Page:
A good litmus test of how far right a politician is leaning is the question of President Barack Obama’s place of birth.
Yes, this is still an issue. A recent survey of 400 Republican primary voters nationwide by Public Policy Polling found that 51 percent believed that the president wasn’t born in the U.S.
Here’s what one prominent Republican figure said on the so-called birther issue: “It’s distracting. It gets annoying, and let’s just stick with what really matters.”
A second important Republican, asked to stand up to birther ignorance, responded, “It’s not my job to tell the American people what to think.” And, on the canard Obama is secretly a Muslim: “The president says he’s a Christian. I accept him at his word.” (Taking the president “at his word” is code to Tea Partiers. It means, “He’s a liar but there’s nothing I can do about it.”)
Here’s what’s interesting. The first quote -- the more reasonable, if we’re grading on a curve -- happens to be from Sarah Palin, the person we normally think of as holding the pole position in the Republicans’ daily race to the outer edge of our political galaxy. The latter quotes are from House Speaker John Boehner, on NBC’s “Meet the Press.”
Lapping Palin is one way Boehner can prove himself to his House freshmen. The insider of insiders, boon companion of lobbyists, Boehner smoked, drank and wept his way to his gavel. Now the man who once handed out campaign checks from the tobacco industry on the House floor finds that his old unsubtle ways don’t win quite so many friends.
It must be a strain on the wily veteran to defer so much to his newbies. They have no patience for history; tourists seeing the Capitol for the first time from the upper deck of a bus probably know more about Washington. Some freshmen seem practically giddy about shutting down the federal government, a budgetary D-Day that looms on March 4. Boehner remembers how that worked out last time, when then-Speaker Newt Gingrich got blamed for closing Yellowstone National Park and furloughing federal workers.
Just the other day Boehner must have swallowed tears as funding for a second engine for the F-35 Joint Strike Fighter -- a project that delivers jobs to his home state of Ohio -- was killed by his deficit hawks.
Boehner is being pulled in different directions by his freshmen, by the larger Republican Party, and by his own nature. Republicans can’t win the presidency in 2012 by ceaselessly pandering to the Tea Party, a lesson even Palin has absorbed -- as shown by her slight retreat on Obama’s citizenship. To win, Republicans must appeal to moderates and independents, many of whom are partial to clean water and Pell Grants.
Already the cutters have shown Boehner who’s boss. His $35 billion in pledged budget cuts quickly morphed into their $100 billion. Where he would trim, they would slash, even if it means being penny-wise and pound-foolish.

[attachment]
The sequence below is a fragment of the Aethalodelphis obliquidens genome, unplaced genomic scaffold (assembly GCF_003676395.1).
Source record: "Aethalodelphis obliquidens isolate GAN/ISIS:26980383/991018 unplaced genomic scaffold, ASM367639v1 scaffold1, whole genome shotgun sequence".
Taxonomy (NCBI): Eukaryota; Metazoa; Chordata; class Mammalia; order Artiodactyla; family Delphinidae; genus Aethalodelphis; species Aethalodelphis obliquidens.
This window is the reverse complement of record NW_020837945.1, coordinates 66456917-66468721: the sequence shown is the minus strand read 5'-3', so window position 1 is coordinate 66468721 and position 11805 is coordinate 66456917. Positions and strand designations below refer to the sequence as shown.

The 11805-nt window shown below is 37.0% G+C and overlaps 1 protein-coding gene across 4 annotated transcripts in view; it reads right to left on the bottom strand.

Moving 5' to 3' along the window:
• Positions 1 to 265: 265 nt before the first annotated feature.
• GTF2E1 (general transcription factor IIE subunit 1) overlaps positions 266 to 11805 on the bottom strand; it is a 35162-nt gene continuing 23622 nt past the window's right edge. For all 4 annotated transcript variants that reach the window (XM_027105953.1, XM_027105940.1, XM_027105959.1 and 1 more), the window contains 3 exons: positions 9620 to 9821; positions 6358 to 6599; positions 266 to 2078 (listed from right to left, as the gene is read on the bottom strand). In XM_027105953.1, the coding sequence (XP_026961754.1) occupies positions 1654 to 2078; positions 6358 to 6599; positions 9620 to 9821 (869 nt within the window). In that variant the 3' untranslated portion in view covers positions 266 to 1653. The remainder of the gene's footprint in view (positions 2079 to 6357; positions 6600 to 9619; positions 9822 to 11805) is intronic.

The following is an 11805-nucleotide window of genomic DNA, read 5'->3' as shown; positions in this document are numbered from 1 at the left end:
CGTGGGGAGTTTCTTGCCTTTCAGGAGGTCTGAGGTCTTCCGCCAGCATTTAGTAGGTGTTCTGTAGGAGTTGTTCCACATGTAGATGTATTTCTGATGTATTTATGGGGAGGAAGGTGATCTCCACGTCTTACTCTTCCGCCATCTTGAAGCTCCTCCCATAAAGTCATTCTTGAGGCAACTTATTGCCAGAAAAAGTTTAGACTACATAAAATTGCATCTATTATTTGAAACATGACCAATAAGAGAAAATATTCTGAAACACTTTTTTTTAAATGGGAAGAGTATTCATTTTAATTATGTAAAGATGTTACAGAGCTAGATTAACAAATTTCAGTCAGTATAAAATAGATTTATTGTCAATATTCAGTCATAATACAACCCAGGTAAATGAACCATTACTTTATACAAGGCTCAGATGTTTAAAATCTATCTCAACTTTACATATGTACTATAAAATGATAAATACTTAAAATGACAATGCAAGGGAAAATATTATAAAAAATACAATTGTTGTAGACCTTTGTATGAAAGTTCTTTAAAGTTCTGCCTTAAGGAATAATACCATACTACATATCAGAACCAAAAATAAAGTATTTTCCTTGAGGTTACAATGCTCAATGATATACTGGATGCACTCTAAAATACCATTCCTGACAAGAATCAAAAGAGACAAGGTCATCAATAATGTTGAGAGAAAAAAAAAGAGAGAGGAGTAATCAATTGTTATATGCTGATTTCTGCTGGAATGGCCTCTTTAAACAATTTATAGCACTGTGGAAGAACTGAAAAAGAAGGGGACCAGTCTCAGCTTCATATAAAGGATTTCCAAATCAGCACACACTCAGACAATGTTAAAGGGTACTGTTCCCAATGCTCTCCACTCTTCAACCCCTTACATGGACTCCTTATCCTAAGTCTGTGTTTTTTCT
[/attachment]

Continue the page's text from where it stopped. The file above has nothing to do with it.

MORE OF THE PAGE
Cut home-heating-oil assistance and you risk sending more people to emergency rooms and seeing homes flooded by burst pipes. Demolish neighborhood block grants and you get more homeless people evicted when because there’s no one to negotiate rent payments with landlords. Cut food inspections and you get more E. coli.
More than Ross Perot, the Tea Party has focused the country on the crazy aunt in the attic, the deficit, so that fighting it trumps concerns over unemployment, failing schools, crumbling infrastructure and health care. As long as the supposedly adult conversation we’re having remains childishly vague, it’s easy to turn those complaining about cuts into welfare queens who should toughen up.
Even worse is how some supposed budget hawks, on the eve of battle, made deficits even worse with tax cuts for the haves, then used mounting deficit projections to justify cuts to discretionary program that mostly hurt the have-nots. So much for spreading the pain.
The new austerity-chic is playing out in Wisconsin, where Republican Governor Scott Walker gave tax cuts to businesses while demanding give-backs from public employees. He also wants to strip most public workers of their collective bargaining rights to make sure they don’t ever get their sweet packages again.
Analysts say public pay in Wisconsin is in line with private pay for similar work. State workers have agreed to contribute more for their benefits. Walker, refusing to take yes for an answer, prefers to use the issue as a pretext to cripple organized labor.
What an odd chapter in American history we’re living through. Suggesting that the financial elite might be responsible for the economic mess we’re in brings cries of “class warfare.” Meanwhile, congressmen and governors, under cover of cutting deficits created by congressmen and governors, wage real class warfare on janitors and on parents trying to pay their mortgage or send their kids to college.
Blaming nurse’s aides and prison guards for the death grip this economy has on the middle class is to indulge a fantasy on par with the fairy tale of an American president born in Kenya and secretly Muslim.
(Margaret Carlson, author of “Anyone Can Grow Up: How George Bush and I Made It to the White House” and former White House correspondent for Time magazine, is a Bloomberg News columnist. The opinions expressed are her own.)
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